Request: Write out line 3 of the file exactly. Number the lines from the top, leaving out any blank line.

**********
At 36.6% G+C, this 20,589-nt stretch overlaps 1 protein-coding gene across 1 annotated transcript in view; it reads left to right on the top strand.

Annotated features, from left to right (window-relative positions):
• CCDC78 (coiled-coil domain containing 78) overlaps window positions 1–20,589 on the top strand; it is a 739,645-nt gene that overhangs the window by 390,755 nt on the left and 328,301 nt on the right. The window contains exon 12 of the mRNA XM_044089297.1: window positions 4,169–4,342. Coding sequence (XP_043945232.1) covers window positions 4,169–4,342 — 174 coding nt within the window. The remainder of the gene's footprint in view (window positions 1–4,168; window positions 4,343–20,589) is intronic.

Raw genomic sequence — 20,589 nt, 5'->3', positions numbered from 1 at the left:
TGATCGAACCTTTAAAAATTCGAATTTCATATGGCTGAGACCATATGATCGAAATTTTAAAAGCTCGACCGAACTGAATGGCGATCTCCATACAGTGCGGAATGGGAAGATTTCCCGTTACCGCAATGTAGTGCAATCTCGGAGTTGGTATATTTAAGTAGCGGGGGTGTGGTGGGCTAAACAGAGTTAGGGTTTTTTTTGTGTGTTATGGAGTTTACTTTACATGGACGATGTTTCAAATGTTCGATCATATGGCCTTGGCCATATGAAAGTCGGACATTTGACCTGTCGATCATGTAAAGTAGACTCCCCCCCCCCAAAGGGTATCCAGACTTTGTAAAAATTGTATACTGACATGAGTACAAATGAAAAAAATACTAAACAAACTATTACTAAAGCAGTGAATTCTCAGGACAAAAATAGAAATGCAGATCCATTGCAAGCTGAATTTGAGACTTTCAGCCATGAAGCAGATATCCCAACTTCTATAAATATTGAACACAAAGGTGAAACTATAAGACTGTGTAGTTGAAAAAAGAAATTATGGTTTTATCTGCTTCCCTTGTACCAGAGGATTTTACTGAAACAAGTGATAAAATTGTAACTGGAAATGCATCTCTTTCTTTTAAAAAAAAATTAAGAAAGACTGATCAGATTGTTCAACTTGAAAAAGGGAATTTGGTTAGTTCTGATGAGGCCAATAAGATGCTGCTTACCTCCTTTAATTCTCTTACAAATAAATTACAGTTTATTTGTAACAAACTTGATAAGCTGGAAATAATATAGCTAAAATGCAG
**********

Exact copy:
• CCDC78 (coiled-coil domain containing 78) overlaps window positions 1–20,589 on the top strand; it is a 739,645-nt gene that overhangs the window by 390,755 nt on the left and 328,301 nt on the right. The window contains exon 12 of the mRNA XM_044089297.1: window positions 4,169–4,342. Coding sequence (XP_043945232.1) covers window positions 4,169–4,342 — 174 coding nt within the window. The remainder of the gene's footprint in view (window positions 1–4,168; window positions 4,343–20,589) is intronic.